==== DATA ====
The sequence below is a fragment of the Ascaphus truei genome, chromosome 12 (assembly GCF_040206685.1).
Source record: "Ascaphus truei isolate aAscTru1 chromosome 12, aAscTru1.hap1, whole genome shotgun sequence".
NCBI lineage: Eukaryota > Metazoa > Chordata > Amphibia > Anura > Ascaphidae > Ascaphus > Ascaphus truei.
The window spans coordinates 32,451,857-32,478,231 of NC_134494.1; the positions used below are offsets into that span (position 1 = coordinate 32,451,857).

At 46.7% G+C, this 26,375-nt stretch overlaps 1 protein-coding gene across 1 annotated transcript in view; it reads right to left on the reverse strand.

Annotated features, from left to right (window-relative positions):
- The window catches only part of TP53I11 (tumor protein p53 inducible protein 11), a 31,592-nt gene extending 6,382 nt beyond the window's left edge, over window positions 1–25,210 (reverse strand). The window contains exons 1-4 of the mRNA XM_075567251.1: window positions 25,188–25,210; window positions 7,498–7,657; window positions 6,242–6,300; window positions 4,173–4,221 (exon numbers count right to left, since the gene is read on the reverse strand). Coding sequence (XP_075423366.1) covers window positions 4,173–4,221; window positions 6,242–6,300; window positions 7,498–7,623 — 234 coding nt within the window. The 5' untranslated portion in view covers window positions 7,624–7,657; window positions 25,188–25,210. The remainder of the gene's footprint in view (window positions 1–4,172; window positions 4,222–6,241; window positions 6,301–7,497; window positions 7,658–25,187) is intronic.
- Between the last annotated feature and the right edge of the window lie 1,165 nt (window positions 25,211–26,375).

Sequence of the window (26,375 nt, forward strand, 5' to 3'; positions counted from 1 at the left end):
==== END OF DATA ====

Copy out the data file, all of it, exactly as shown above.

The sequence below is a fragment of the Ascaphus truei genome, chromosome 12 (assembly GCF_040206685.1).
Source record: "Ascaphus truei isolate aAscTru1 chromosome 12, aAscTru1.hap1, whole genome shotgun sequence".
NCBI lineage: Eukaryota > Metazoa > Chordata > Amphibia > Anura > Ascaphidae > Ascaphus > Ascaphus truei.
The window spans coordinates 32,451,857-32,478,231 of NC_134494.1; the positions used below are offsets into that span (position 1 = coordinate 32,451,857).

At 46.7% G+C, this 26,375-nt stretch overlaps 1 protein-coding gene across 1 annotated transcript in view; it reads right to left on the reverse strand.

Annotated features, from left to right (window-relative positions):
- The window catches only part of TP53I11 (tumor protein p53 inducible protein 11), a 31,592-nt gene extending 6,382 nt beyond the window's left edge, over window positions 1–25,210 (reverse strand). The window contains exons 1-4 of the mRNA XM_075567251.1: window positions 25,188–25,210; window positions 7,498–7,657; window positions 6,242–6,300; window positions 4,173–4,221 (exon numbers count right to left, since the gene is read on the reverse strand). Coding sequence (XP_075423366.1) covers window positions 4,173–4,221; window positions 6,242–6,300; window positions 7,498–7,623 — 234 coding nt within the window. The 5' untranslated portion in view covers window positions 7,624–7,657; window positions 25,188–25,210. The remainder of the gene's footprint in view (window positions 1–4,172; window positions 4,222–6,241; window positions 6,301–7,497; window positions 7,658–25,187) is intronic.
- Between the last annotated feature and the right edge of the window lie 1,165 nt (window positions 25,211–26,375).

Sequence of the window (26,375 nt, forward strand, 5' to 3'; positions counted from 1 at the left end):